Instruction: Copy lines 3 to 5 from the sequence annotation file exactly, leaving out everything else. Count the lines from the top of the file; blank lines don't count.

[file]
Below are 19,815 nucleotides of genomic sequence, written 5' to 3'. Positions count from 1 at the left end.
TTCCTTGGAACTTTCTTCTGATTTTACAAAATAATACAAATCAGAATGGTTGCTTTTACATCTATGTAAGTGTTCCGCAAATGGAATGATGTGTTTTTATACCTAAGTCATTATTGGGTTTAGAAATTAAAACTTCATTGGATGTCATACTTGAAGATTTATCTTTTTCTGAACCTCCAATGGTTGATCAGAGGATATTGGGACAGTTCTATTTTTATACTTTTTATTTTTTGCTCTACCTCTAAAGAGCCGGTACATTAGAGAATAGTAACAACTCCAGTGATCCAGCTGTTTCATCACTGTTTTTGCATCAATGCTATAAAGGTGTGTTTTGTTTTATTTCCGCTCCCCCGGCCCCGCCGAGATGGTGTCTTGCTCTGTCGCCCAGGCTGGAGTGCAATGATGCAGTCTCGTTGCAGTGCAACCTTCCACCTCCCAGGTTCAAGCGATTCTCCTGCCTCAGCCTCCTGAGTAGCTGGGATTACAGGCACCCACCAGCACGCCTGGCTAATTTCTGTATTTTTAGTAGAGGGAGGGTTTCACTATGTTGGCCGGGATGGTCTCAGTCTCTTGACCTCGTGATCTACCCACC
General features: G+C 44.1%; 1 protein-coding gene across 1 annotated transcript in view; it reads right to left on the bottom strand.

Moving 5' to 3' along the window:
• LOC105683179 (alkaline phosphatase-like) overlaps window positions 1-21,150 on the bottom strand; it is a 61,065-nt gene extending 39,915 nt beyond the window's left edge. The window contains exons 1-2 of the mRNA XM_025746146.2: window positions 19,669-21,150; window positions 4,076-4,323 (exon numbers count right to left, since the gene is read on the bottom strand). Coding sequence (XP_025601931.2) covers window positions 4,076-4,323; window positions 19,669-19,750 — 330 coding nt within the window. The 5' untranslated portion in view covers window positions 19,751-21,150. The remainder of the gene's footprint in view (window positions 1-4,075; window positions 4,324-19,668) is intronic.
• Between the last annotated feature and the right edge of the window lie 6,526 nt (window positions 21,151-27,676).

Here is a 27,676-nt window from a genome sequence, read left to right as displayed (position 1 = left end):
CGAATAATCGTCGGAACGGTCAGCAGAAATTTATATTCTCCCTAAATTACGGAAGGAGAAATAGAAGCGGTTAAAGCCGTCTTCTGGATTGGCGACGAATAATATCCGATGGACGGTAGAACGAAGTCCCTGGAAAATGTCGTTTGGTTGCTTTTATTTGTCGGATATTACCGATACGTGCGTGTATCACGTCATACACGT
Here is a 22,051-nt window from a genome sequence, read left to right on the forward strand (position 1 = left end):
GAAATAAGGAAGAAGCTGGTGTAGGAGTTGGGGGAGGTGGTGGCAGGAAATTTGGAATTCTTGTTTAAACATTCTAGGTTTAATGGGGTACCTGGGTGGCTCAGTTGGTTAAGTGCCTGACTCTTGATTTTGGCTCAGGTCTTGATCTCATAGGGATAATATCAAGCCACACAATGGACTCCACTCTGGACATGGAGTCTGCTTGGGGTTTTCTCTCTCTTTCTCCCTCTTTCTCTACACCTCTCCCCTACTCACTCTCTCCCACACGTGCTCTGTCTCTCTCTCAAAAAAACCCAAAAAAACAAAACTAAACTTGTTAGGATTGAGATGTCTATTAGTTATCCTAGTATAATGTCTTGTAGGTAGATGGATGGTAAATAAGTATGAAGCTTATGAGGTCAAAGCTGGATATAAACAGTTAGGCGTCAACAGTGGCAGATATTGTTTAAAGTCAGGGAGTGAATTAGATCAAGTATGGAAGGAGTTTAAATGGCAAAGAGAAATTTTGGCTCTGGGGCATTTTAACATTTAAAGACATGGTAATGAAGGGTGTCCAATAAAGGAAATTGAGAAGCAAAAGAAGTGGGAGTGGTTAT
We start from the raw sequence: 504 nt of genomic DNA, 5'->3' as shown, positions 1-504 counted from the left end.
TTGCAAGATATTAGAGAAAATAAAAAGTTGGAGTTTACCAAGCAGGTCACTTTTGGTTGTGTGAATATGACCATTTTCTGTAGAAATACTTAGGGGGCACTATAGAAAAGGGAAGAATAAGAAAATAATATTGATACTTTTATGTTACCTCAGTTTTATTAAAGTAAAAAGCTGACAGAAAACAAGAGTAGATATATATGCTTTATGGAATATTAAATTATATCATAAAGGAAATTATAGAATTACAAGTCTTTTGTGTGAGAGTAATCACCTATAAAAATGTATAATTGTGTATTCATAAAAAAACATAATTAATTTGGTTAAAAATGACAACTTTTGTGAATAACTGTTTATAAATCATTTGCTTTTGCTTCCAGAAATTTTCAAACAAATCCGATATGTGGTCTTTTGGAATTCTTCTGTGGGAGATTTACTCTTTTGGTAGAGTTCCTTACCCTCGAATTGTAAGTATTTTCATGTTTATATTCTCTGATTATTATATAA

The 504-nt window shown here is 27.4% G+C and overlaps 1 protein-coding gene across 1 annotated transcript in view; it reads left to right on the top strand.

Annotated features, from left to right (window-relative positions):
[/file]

General features: G+C 44.1%; 1 protein-coding gene across 1 annotated transcript in view; it reads right to left on the bottom strand.

Moving 5' to 3' along the window:
• LOC105683179 (alkaline phosphatase-like) overlaps window positions 1-21,150 on the bottom strand; it is a 61,065-nt gene extending 39,915 nt beyond the window's left edge. The window contains exons 1-2 of the mRNA XM_025746146.2: window positions 19,669-21,150; window positions 4,076-4,323 (exon numbers count right to left, since the gene is read on the bottom strand). Coding sequence (XP_025601931.2) covers window positions 4,076-4,323; window positions 19,669-19,750 — 330 coding nt within the window. The 5' untranslated portion in view covers window positions 19,751-21,150. The remainder of the gene's footprint in view (window positions 1-4,075; window positions 4,324-19,668) is intronic.